.- Witnesses at a Jan. 24 House subcommittee hearing on human rights abuses in Vietnam urged the U.S. government to intervene on behalf of those who are oppressed in other countries.
Former U.S. congressman Anh “Joseph” Cao testified that the repression of minorities in Vietnam is growing worse.
The country “has no intention of keeping the promise that it made to the U.S. congress in 2006” to improve its human rights record, he said.
Cao was one of the witnesses at the Tuesday afternoon hearing, which focused on the suppression of ethnic and religious minorities in Vietnam, as well as human trafficking that involves both labor and sexual abuse.
The former congressman described how Vietnamese authorities exert pressure on religious groups to make them submit to government control. Those who do not “are often harassed, arrested, imprisoned, or put under house arrest.”
Cao recounted for those present how the land and facilities of Thai Ha Catholic parish in Hanoi were seized by the government.
He also testified that Catholic priests and the leaders of other minority religious groups are threatened and sometimes subject to violence.
“Faced with these atrocities, the Obama administration’s approach is to stand by and watch,” Cao charged.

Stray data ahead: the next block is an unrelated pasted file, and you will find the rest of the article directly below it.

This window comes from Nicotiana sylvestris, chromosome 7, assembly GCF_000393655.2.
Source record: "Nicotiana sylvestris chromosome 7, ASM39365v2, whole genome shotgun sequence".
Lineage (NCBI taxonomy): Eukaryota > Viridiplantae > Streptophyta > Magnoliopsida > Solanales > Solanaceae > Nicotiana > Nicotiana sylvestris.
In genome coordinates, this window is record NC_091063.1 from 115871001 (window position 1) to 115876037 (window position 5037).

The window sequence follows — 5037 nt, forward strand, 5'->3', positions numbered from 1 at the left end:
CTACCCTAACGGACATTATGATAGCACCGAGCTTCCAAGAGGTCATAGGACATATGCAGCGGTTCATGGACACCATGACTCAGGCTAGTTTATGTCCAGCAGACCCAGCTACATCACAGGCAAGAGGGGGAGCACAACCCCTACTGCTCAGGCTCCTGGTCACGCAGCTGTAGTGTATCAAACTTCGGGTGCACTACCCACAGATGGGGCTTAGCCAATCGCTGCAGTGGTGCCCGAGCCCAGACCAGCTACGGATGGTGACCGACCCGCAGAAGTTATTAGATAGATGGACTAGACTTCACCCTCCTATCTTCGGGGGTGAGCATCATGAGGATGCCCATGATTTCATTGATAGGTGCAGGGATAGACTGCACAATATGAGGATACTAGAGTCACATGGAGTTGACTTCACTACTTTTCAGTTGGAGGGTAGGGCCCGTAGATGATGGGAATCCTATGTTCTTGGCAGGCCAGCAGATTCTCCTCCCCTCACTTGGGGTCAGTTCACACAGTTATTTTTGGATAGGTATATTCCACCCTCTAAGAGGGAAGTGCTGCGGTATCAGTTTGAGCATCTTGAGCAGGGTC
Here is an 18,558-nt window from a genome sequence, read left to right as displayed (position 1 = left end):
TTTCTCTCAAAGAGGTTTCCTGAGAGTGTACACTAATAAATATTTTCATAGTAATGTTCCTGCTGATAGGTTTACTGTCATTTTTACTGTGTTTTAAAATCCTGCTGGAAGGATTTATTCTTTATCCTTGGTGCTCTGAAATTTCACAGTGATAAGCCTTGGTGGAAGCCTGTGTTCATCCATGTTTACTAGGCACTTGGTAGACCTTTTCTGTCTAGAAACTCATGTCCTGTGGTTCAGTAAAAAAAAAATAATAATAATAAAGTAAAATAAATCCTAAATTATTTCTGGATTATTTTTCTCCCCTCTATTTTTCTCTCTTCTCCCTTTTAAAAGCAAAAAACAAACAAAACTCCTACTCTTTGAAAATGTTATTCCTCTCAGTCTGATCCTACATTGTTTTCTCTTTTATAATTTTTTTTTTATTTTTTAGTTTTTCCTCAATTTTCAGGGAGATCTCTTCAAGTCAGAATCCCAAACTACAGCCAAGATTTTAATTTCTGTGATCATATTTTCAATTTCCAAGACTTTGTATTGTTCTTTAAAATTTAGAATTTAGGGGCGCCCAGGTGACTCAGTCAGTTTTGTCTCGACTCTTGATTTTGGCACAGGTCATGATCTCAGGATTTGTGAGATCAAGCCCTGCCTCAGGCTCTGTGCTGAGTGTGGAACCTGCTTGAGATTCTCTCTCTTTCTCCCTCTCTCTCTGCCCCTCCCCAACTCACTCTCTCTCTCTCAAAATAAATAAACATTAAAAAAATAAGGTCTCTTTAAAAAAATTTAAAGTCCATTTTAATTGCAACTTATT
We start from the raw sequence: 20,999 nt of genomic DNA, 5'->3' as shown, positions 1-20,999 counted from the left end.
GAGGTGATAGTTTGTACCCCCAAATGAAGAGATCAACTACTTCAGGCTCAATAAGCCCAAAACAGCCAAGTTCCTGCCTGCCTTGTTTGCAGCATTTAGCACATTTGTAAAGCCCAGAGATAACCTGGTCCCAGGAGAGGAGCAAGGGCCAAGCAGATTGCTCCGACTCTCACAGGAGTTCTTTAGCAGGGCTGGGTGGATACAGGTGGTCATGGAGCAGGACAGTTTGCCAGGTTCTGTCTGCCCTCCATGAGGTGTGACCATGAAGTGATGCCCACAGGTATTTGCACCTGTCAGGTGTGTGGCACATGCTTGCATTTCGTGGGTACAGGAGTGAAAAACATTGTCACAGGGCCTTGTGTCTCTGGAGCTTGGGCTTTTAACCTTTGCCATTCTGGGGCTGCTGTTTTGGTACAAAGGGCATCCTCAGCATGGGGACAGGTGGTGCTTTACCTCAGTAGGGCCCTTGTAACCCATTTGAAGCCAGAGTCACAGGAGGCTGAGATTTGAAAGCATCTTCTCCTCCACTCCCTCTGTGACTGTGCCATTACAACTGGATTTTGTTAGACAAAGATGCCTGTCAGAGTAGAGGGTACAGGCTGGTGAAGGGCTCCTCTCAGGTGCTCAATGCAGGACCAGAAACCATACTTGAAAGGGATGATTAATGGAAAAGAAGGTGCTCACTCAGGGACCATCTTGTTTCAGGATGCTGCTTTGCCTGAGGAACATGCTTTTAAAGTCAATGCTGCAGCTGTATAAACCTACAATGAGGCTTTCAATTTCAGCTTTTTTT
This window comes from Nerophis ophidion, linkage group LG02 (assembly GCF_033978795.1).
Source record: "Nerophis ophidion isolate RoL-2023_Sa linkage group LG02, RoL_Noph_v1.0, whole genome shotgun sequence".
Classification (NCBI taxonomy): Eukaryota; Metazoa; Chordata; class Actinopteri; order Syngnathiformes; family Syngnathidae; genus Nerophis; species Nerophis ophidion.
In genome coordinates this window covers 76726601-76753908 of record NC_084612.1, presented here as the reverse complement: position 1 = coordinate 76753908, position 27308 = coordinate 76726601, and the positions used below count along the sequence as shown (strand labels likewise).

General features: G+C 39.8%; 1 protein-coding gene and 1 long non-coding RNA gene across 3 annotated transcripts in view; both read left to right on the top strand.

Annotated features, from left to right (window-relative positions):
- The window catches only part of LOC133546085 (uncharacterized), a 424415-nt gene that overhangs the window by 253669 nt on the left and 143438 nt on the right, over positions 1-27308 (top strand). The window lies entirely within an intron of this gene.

Human trafficking victim Phuong-Anh Vu, another witness, described her experience as both a Catholic and a Hmong, a minority ethnic group in Vietnam.
She related how she was deceived into participating in a labor export program, in which she was taken to Jordan and forced to work long hours in poor conditions for one dollar per day.
Vu said that she and her companions were physically abused by both security guards and local police, with the knowledge and support of a delegation from the Vietnamese government.
Several other witnesses called on the U.S. government to address the human rights violations in Vietnam, noting that the U.S. Commission on International Religious Freedom has urged the State Department to add the country to its list of “countries of particular concern.”
This status indicates that a nation’s government has “engaged in or tolerated particularly severe violations of religious freedom” and opens the door to economic sanctions or other U.S. penalties.
Rep. Chris Smith (R-N.J.), chairman of the House of Representative’s foreign affairs subcommittee on Africa, Global Health and Human Rights, encouraged the U.S. to act swiftly to “exert pressure on the government to cease these abuses.”
Last year the congressman introduced the Vietnam Human Rights Act, a bill that would prohibit an increase in non-humanitarian assistance to Vietnam unless the country meets certain requirements in respecting human rights, including religious freedom and the rights of minorities.
He called on the U.S. government to adopt his legislation and take other measures to end the Vietnamese violation of a “broad array of human rights.”